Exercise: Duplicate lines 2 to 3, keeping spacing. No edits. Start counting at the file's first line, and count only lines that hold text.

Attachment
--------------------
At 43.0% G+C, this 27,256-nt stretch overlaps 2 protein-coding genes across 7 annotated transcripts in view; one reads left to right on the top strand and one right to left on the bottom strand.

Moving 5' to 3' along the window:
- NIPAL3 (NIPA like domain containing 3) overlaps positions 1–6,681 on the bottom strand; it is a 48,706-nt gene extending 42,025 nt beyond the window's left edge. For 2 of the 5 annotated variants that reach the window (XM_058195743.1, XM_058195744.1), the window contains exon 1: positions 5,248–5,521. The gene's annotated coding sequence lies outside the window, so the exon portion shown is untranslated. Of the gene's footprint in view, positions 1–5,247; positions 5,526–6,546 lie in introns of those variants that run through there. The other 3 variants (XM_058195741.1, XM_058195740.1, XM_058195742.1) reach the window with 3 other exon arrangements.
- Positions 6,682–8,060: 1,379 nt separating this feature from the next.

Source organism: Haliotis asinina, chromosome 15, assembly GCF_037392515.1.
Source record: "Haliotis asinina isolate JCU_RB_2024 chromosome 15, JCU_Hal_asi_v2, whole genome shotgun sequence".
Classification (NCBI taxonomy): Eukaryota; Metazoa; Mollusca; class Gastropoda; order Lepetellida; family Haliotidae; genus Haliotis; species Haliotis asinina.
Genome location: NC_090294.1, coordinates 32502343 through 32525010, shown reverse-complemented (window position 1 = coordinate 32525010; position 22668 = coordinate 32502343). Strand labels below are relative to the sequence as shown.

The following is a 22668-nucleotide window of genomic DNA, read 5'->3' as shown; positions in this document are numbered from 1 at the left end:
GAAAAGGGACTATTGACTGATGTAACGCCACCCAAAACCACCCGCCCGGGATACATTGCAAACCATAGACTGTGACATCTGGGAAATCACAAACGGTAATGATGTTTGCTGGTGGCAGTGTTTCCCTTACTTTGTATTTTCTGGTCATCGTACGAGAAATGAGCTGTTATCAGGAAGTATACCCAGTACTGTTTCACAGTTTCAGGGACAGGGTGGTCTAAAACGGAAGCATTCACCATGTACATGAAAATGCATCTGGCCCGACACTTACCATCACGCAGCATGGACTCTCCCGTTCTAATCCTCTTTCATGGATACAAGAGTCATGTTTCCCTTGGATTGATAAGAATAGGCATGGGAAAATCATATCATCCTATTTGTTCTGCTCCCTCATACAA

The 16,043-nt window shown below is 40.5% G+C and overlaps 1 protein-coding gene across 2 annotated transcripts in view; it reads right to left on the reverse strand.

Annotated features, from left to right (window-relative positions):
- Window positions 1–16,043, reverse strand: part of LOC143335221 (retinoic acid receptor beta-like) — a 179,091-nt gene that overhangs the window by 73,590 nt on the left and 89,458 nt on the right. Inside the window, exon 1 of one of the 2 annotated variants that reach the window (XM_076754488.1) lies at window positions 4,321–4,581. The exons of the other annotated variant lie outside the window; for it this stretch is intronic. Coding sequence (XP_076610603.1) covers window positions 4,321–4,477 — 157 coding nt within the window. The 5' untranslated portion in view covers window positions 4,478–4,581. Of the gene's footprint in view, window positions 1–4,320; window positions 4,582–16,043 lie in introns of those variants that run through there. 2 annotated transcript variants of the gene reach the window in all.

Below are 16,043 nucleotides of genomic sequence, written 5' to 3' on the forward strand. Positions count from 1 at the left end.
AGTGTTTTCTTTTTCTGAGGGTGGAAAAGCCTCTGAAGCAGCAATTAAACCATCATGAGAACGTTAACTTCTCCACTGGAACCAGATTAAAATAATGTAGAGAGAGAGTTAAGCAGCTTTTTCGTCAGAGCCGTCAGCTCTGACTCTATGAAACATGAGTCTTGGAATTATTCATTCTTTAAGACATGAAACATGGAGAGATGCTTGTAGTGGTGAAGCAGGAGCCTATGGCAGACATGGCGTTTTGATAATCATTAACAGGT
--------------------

Moving 5' to 3' along the window:
- NIPAL3 (NIPA like domain containing 3) overlaps positions 1–6,681 on the bottom strand; it is a 48,706-nt gene extending 42,025 nt beyond the window's left edge. For 2 of the 5 annotated variants that reach the window (XM_058195743.1, XM_058195744.1), the window contains exon 1: positions 5,248–5,521. The gene's annotated coding sequence lies outside the window, so the exon portion shown is untranslated. Of the gene's footprint in view, positions 1–5,247; positions 5,526–6,546 lie in introns of those variants that run through there. The other 3 variants (XM_058195741.1, XM_058195740.1, XM_058195742.1) reach the window with 3 other exon arrangements.